• Senate farm bill: reduces funding for EQIP and CSP by $2.5 billion over 10 years, but maintains overall funding levels for the Conservation Title.
  • House farm bill: eliminates CSP, cuts total funding for the Conservation Title by $1 billion, and reduces funding for working lands conservation programs by $5 billion over 10 years.

5. Maintain the Senate and House farm bills’ increase in funding for the Food Insecurity Nutrition Incentive Program to increase access to local fresh fruits and vegetables for SNAP recipients, and expand markets for farmers.

  • Senate farm bill: reauthorizes the program and provides $50 million per year in mandatory permanent baseline funding.
  • House farm bill:reauthorizes the program and provides $275 million over 5 years in permanent baseline funding.

6. Maintain the Senate farm bill’s Buy-Protect-Sell provision so that lands trusts can act quickly using ACEP-ALE dollars to protect vulnerable farmland and then sell the land to a farmer.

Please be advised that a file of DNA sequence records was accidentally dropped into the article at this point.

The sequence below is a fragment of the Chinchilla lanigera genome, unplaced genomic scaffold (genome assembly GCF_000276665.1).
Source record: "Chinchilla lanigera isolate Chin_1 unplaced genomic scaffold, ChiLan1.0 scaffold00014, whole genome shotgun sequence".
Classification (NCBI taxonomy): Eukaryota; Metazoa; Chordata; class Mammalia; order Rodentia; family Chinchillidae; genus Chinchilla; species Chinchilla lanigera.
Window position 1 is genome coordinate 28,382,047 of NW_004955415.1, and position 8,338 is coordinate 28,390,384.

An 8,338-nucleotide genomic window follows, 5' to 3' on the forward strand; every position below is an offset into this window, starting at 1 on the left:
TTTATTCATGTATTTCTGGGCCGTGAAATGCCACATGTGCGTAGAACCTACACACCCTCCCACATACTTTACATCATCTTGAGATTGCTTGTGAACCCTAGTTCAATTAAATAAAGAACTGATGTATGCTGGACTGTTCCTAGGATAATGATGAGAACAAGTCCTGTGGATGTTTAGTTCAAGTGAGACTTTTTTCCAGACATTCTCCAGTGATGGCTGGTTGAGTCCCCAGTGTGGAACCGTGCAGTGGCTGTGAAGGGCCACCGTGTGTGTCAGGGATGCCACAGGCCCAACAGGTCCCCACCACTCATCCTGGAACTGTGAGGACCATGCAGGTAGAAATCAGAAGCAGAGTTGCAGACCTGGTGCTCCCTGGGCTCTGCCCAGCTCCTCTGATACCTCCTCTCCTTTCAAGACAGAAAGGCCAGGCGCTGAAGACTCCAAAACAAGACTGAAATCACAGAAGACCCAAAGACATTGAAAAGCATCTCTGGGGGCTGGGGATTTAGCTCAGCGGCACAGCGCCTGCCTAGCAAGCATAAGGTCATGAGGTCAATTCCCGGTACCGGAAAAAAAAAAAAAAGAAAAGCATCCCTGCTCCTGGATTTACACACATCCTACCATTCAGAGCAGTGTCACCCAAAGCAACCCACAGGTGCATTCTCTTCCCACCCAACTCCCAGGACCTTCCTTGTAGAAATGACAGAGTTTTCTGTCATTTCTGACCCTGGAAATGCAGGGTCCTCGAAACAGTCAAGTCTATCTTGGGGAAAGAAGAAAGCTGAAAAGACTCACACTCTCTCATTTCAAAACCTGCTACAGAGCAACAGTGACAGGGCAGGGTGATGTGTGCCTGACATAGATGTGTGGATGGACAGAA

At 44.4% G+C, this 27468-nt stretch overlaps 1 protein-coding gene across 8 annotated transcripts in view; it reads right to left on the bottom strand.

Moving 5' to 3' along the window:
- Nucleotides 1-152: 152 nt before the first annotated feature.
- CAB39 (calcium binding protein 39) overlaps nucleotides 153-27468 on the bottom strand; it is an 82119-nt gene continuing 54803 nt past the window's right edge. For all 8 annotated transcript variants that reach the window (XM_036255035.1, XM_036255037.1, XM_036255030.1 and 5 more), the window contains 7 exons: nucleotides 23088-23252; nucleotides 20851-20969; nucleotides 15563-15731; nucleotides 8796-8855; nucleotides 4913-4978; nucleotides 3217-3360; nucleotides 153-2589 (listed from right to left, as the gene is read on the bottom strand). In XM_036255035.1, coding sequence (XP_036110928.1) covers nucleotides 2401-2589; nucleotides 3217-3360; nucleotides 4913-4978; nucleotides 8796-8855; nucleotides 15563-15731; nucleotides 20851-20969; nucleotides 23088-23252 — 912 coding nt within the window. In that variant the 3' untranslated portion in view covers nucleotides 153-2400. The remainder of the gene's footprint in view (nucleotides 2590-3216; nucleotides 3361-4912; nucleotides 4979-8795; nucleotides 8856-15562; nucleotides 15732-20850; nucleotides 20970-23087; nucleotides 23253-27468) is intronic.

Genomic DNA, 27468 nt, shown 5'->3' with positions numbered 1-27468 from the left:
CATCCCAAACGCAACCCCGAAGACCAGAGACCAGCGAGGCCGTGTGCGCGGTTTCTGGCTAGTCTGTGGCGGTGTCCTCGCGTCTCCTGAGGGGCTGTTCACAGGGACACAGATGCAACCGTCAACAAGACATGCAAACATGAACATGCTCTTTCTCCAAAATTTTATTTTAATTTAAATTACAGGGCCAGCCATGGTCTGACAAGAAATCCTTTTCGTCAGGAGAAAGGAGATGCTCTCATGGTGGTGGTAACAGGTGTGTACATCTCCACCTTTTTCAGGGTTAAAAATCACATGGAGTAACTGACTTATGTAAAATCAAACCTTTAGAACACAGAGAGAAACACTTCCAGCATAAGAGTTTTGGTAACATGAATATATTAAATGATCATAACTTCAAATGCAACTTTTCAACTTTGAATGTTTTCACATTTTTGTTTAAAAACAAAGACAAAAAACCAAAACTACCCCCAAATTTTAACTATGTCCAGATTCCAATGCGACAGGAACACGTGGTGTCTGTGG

• Senate farm bill: contains a Buy-Protect-Sell provision.
  • House farm bill:does not contain a Buy-Protect-Sell provision.

7. Maintain the Senate farm bill’s increase in funding for the Organic Agriculture Research and Extension Initiative (OREI), which supports research projects that address the most critical challenges facing organic farmers.

  • Senate farm bill: increases funding to $50 million/year in permanent baseline funding by 2022.
  • House farm bill:increases funding to $30 million/year in mandatory funding.

8. Maintain the Senate farm bill’s increases in funding levels for Farm Service Agency (FSA) direct and guaranteed loans.

  • Senate farm bill: increases funding to at least $2 billion for direct loans and $4 billion for guaranteed loans.
  • House farm bill:does not increase funding.